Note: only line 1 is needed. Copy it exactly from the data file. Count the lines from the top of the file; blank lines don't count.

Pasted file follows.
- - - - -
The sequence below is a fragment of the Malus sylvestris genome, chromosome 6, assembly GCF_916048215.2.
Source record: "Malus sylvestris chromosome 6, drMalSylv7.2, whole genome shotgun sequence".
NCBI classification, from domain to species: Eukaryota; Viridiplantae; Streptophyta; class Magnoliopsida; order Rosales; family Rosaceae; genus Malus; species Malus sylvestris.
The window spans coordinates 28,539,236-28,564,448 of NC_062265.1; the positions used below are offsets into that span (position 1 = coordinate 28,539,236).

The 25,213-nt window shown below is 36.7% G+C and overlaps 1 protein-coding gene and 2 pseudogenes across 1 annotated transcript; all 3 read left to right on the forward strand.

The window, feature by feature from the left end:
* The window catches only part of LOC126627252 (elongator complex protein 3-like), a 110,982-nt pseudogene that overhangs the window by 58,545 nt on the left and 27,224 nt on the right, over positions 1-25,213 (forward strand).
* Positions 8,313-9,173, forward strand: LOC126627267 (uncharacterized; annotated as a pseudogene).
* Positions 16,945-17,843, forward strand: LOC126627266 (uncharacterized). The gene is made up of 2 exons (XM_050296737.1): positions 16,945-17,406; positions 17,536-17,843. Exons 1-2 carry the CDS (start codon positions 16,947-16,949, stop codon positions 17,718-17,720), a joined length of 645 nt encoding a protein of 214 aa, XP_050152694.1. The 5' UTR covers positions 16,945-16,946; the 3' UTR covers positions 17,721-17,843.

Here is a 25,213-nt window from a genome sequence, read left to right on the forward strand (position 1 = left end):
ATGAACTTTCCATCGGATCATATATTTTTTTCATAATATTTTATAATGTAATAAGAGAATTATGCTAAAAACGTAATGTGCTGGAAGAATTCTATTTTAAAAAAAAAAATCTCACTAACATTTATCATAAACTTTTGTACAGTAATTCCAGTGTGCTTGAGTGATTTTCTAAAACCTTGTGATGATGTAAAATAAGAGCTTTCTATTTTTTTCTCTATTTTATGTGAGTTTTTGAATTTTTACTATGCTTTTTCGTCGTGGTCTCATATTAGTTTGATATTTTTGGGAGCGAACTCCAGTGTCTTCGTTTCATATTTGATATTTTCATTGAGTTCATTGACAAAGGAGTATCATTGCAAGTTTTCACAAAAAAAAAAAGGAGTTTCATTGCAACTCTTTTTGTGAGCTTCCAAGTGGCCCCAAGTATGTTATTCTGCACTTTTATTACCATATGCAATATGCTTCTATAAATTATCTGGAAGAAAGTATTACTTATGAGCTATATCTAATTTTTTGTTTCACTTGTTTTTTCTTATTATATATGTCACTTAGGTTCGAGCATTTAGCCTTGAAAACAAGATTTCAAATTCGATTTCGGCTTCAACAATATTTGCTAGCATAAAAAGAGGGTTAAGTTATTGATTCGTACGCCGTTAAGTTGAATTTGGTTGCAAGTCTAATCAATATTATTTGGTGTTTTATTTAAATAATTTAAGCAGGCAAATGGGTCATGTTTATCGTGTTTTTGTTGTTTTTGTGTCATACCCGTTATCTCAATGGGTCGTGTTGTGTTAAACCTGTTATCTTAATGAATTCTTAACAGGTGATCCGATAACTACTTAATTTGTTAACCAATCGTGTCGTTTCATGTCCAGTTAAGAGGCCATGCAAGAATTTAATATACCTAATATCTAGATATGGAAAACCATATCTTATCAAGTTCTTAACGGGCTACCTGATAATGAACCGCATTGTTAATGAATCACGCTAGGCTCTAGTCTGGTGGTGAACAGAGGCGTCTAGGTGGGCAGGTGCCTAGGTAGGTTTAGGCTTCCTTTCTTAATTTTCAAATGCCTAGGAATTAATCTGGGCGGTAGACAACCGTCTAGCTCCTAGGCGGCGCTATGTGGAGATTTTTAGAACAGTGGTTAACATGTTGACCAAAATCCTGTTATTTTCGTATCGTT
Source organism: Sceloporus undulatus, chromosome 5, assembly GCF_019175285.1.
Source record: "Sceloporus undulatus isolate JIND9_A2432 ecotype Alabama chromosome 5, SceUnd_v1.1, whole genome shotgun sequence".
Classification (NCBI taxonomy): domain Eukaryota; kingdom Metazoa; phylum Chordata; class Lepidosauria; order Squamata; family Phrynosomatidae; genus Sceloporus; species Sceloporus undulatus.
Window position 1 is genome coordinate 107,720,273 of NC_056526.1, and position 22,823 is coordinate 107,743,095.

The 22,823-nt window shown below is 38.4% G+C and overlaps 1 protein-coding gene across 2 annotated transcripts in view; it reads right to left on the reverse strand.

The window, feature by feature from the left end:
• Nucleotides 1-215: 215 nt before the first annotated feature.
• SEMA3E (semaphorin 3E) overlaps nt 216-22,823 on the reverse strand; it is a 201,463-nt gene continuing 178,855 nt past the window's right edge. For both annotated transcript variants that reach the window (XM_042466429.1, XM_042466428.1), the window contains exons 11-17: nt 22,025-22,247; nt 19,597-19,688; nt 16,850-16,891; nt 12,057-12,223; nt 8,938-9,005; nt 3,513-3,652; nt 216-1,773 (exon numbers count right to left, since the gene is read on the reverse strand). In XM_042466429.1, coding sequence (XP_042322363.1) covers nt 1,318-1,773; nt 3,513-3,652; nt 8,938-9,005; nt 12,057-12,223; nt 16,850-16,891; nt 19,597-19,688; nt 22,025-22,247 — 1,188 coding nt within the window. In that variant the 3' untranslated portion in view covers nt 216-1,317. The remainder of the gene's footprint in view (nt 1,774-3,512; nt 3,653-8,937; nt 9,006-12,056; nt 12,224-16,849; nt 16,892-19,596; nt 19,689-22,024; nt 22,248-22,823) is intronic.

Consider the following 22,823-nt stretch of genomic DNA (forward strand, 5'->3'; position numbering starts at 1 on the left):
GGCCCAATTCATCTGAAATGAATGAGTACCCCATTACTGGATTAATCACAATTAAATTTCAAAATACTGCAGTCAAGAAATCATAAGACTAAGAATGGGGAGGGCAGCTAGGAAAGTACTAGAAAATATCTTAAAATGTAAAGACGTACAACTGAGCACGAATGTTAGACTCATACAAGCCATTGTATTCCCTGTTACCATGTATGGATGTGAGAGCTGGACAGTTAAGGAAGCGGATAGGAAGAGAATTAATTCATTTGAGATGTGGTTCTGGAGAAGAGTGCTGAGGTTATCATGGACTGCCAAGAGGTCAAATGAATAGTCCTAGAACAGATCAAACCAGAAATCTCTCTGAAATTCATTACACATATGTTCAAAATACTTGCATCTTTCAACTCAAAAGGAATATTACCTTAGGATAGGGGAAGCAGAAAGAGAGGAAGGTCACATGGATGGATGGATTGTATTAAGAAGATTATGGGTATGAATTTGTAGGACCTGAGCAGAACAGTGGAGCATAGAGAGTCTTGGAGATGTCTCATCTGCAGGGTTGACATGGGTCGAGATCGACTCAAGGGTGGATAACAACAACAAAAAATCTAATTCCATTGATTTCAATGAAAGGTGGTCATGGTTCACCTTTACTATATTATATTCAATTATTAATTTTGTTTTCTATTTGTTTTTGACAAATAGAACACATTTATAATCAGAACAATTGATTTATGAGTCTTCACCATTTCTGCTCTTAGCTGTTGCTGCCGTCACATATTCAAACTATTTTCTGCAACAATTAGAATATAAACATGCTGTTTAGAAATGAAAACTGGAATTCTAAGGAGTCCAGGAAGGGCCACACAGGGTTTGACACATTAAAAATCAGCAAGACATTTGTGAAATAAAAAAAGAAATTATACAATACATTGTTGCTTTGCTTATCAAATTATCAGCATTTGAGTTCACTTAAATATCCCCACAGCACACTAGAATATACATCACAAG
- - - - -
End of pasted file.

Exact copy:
The sequence below is a fragment of the Malus sylvestris genome, chromosome 6, assembly GCF_916048215.2.